Americans Are Getting Fatter While Eating Less Sugar


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The average amount of sugar Americans eat in a year has dropped since 2000, but the number of overweight people continues to rise despite claims sugar is the key factor in obesity.

Sugar is the latest suspect in the war against obesity. The past few years, diet advocates have declared sugar the new tobacco, and claim that consumption of sweetened foods, particularly soda, is the biggest driver of obesity. Philadelphia, Pa., and other cities across the country have even added taxes to sugary beverages.

The rate of obesity in the U.S. has “almost tripled for adults and more than tripled for children and adolescents,” according to a Department of Agriculture (USDA) study on what Americans eat.

The amount of sugar each person consumes has dropped 14 percent, the study, released Friday, says. Americans consumed, on average, 131 pounds of sugar per person in 2014, 14 percent less than 1999 and the lowest amount since the early 1990s.

While sugar consumption is going down, Americans still consume around 83 percent more added sugars than the government recommends in its 2015-2020 Dietary Guidelines for Americans, which limits sugar intake to 12.5 teaspoons a day.

Sugar consumption from 1970-2014 (USDA-ERS)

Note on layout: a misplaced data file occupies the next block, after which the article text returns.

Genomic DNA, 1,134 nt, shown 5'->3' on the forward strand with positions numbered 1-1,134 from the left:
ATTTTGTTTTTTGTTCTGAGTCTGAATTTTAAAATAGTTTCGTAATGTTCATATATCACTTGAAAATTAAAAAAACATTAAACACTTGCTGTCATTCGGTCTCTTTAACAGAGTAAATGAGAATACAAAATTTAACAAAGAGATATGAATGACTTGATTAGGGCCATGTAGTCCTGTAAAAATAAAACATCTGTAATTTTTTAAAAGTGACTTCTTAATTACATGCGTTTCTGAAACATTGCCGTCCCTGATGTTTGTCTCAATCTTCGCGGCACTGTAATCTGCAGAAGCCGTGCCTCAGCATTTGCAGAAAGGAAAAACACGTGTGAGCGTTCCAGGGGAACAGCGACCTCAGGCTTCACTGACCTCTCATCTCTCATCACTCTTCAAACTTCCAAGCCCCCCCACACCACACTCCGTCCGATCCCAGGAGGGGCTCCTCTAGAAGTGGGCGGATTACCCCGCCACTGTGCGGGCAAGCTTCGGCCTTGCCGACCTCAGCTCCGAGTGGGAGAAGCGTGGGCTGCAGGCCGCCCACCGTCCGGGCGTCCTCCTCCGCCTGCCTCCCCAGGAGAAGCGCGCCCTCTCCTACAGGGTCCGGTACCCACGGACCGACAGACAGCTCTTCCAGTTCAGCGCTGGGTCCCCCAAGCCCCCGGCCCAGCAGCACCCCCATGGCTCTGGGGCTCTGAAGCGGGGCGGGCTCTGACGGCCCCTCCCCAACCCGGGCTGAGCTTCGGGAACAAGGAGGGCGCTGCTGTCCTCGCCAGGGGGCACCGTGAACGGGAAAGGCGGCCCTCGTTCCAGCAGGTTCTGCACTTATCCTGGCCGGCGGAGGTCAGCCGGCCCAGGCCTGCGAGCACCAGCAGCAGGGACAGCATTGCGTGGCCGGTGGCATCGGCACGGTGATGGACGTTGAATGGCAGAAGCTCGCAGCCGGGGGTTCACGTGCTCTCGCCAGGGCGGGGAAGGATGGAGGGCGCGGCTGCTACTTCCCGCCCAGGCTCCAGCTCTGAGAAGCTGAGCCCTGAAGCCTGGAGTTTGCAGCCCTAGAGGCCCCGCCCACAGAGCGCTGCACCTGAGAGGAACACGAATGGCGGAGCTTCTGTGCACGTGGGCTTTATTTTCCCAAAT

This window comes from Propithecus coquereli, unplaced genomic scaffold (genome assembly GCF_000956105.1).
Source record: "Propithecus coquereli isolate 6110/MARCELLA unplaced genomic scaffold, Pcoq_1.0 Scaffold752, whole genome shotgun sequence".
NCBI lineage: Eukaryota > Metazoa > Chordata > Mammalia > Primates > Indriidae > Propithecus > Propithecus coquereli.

Sugar consumption from 1970-2014 (USDA-ERS)


A big reason for the decline in sugar intake between 200 and 2014 is the decrease in corn syrup, the sweetener used in most sodas and energy drinks. “Rising sales of zero-calorie drinks, bottled water, and diet soft drinks influenced the drop” in the consumption of high fructose corn syrup, the study says.

While Americans were reducing the amount of sugar-added foods and beverages they consumed, the obesity rate went up. From around 1999 to 2014, “a significant increase in obesity was observed in both adults and youth,” the Centers for Disease Control and Prevention reported last year.

Obesity rates in U.S. adults and children from 1999-2014 (Image: Centers for Disease Control and Prevention)

Obesity rates in U.S. adults and children from 1999-2014 (Image: Centers for Disease Control and Prevention)


“Poor dietary habits and decreased physical activity contributed to obesity and other chronic diseases,” the USDA’s study says.

The USDA’s study also notes that consumption of proteins — which includes meat, fish, legumes and nuts — is nearly 30 percent higher than the Food and Drug Administration’s recommended daily guidelines.

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